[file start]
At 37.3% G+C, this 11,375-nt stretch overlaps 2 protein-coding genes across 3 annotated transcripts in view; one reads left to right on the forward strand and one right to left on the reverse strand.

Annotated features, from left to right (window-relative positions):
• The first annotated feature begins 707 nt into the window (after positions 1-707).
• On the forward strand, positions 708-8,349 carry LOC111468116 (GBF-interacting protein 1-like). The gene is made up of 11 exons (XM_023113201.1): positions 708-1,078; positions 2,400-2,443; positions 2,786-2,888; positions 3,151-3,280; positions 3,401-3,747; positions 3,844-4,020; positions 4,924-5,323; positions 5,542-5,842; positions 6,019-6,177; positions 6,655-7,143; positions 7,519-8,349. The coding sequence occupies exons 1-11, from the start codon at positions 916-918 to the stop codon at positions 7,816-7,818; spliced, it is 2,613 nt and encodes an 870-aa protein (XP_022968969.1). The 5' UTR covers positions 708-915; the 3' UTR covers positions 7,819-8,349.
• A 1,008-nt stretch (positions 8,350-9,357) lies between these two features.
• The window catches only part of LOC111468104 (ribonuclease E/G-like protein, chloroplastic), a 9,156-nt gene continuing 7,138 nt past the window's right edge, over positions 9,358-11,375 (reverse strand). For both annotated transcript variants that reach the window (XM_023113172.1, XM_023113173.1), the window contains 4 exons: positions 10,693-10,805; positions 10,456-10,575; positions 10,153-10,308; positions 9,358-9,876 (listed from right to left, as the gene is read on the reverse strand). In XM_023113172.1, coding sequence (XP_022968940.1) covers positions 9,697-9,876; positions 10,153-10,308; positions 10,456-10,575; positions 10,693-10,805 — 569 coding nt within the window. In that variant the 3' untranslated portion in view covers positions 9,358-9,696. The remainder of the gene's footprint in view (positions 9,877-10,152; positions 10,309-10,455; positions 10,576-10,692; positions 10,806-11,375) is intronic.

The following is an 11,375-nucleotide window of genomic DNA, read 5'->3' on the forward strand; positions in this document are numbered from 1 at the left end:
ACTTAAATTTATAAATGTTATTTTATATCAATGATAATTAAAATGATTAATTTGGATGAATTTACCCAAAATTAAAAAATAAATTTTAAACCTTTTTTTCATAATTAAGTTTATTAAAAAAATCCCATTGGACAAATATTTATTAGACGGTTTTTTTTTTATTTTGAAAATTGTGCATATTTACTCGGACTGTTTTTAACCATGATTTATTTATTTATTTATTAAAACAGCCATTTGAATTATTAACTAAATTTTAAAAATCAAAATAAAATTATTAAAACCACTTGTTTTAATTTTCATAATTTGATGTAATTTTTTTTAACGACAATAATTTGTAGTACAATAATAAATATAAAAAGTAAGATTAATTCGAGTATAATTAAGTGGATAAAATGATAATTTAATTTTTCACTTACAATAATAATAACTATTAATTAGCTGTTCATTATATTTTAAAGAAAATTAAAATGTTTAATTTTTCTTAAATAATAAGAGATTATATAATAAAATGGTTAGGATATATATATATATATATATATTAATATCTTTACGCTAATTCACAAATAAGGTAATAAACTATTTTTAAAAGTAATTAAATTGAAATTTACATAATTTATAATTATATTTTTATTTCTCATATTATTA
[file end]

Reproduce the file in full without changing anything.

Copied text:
At 37.3% G+C, this 11,375-nt stretch overlaps 2 protein-coding genes across 3 annotated transcripts in view; one reads left to right on the forward strand and one right to left on the reverse strand.

Annotated features, from left to right (window-relative positions):
• The first annotated feature begins 707 nt into the window (after positions 1-707).
• On the forward strand, positions 708-8,349 carry LOC111468116 (GBF-interacting protein 1-like). The gene is made up of 11 exons (XM_023113201.1): positions 708-1,078; positions 2,400-2,443; positions 2,786-2,888; positions 3,151-3,280; positions 3,401-3,747; positions 3,844-4,020; positions 4,924-5,323; positions 5,542-5,842; positions 6,019-6,177; positions 6,655-7,143; positions 7,519-8,349. The coding sequence occupies exons 1-11, from the start codon at positions 916-918 to the stop codon at positions 7,816-7,818; spliced, it is 2,613 nt and encodes an 870-aa protein (XP_022968969.1). The 5' UTR covers positions 708-915; the 3' UTR covers positions 7,819-8,349.
• A 1,008-nt stretch (positions 8,350-9,357) lies between these two features.
• The window catches only part of LOC111468104 (ribonuclease E/G-like protein, chloroplastic), a 9,156-nt gene continuing 7,138 nt past the window's right edge, over positions 9,358-11,375 (reverse strand). For both annotated transcript variants that reach the window (XM_023113172.1, XM_023113173.1), the window contains 4 exons: positions 10,693-10,805; positions 10,456-10,575; positions 10,153-10,308; positions 9,358-9,876 (listed from right to left, as the gene is read on the reverse strand). In XM_023113172.1, coding sequence (XP_022968940.1) covers positions 9,697-9,876; positions 10,153-10,308; positions 10,456-10,575; positions 10,693-10,805 — 569 coding nt within the window. In that variant the 3' untranslated portion in view covers positions 9,358-9,696. The remainder of the gene's footprint in view (positions 9,877-10,152; positions 10,309-10,455; positions 10,576-10,692; positions 10,806-11,375) is intronic.

The following is an 11,375-nucleotide window of genomic DNA, read 5'->3' on the forward strand; positions in this document are numbered from 1 at the left end:
ACTTAAATTTATAAATGTTATTTTATATCAATGATAATTAAAATGATTAATTTGGATGAATTTACCCAAAATTAAAAAATAAATTTTAAACCTTTTTTTCATAATTAAGTTTATTAAAAAAATCCCATTGGACAAATATTTATTAGACGGTTTTTTTTTTATTTTGAAAATTGTGCATATTTACTCGGACTGTTTTTAACCATGATTTATTTATTTATTTATTAAAACAGCCATTTGAATTATTAACTAAATTTTAAAAATCAAAATAAAATTATTAAAACCACTTGTTTTAATTTTCATAATTTGATGTAATTTTTTTTAACGACAATAATTTGTAGTACAATAATAAATATAAAAAGTAAGATTAATTCGAGTATAATTAAGTGGATAAAATGATAATTTAATTTTTCACTTACAATAATAATAACTATTAATTAGCTGTTCATTATATTTTAAAGAAAATTAAAATGTTTAATTTTTCTTAAATAATAAGAGATTATATAATAAAATGGTTAGGATATATATATATATATATATATTAATATCTTTACGCTAATTCACAAATAAGGTAATAAACTATTTTTAAAAGTAATTAAATTGAAATTTACATAATTTATAATTATATTTTTATTTCTCATATTATTA